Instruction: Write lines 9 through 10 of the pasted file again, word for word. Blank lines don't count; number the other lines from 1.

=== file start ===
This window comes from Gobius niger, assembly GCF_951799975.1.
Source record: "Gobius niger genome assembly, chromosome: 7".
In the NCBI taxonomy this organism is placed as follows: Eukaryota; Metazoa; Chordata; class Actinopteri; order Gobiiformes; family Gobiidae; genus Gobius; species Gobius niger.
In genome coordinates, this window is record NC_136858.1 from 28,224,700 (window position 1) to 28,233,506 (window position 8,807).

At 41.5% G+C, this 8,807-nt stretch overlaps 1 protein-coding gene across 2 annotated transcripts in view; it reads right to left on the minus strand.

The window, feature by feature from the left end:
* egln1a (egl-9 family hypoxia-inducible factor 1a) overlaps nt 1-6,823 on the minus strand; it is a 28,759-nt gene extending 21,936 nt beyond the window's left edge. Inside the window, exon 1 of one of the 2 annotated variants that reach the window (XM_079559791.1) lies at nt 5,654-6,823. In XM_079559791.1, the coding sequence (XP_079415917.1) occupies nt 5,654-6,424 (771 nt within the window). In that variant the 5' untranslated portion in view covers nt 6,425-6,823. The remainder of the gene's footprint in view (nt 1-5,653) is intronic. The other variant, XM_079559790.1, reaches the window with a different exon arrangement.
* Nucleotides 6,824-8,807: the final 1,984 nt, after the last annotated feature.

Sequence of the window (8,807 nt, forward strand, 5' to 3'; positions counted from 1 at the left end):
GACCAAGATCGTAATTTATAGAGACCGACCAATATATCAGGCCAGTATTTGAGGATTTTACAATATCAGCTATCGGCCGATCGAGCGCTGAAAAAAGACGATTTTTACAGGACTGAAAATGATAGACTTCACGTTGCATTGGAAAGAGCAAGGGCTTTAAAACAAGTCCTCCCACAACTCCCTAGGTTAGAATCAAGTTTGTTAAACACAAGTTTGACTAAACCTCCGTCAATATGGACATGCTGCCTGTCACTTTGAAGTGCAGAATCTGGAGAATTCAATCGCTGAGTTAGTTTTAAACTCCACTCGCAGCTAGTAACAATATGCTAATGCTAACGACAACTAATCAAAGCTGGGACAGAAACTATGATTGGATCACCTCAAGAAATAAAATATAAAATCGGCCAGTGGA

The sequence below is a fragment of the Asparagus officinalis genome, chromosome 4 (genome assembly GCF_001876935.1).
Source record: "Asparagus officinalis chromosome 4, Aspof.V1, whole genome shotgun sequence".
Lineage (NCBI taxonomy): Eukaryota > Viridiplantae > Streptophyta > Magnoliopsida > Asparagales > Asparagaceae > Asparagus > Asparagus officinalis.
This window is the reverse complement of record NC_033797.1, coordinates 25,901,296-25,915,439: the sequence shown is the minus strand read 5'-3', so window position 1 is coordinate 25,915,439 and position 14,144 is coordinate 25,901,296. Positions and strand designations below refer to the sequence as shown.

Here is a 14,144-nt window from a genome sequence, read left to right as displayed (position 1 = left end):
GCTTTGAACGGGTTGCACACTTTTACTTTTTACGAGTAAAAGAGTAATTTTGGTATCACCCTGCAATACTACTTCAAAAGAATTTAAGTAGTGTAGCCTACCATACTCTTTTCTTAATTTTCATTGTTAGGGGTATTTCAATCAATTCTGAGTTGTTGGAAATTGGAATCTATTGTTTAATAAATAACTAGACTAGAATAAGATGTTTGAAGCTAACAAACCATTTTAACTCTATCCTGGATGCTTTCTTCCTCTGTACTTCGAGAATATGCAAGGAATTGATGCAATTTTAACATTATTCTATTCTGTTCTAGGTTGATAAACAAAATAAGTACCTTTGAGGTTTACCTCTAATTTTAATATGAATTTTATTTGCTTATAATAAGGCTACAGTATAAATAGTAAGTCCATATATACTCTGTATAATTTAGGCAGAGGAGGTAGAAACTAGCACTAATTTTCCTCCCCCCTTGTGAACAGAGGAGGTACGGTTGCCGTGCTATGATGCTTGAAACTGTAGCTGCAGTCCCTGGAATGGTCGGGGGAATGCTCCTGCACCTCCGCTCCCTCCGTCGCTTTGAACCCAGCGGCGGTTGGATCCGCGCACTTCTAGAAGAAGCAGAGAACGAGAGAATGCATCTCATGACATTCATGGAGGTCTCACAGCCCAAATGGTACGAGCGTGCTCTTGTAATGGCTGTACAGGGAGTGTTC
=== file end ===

Sequence of the window (8,807 nt, forward strand, 5' to 3'; positions counted from 1 at the left end):
GACCAAGATCGTAATTTATAGAGACCGACCAATATATCAGGCCAGTATTTGAGGATTTTACAATATCAGCTATCGGCCGATCGAGCGCTGAAAAAAGACGATTTTTACAGGACTGAAAATGATAGACTTCACGTTGCATTGGAAAGAGCAAGGGCTTTAAAACAAGTCCTCCCACAACTCCCTAGGTTAGAATCAAGTTTGTTAAACACAAGTTTGACTAAACCTCCGTCAATATGGACATGCTGCCTGTCACTTTGAAGTGCAGAATCTGGAGAATTCAATCGCTGAGTTAGTTTTAAACTCCACTCGCAGCTAGTAACAATATGCTAATGCTAACGACAACTAATCAAAGCTGGGACAGAAACTATGATTGGATCACCTCAAGAAATAAAATATAAAATCGGCCAGTGGA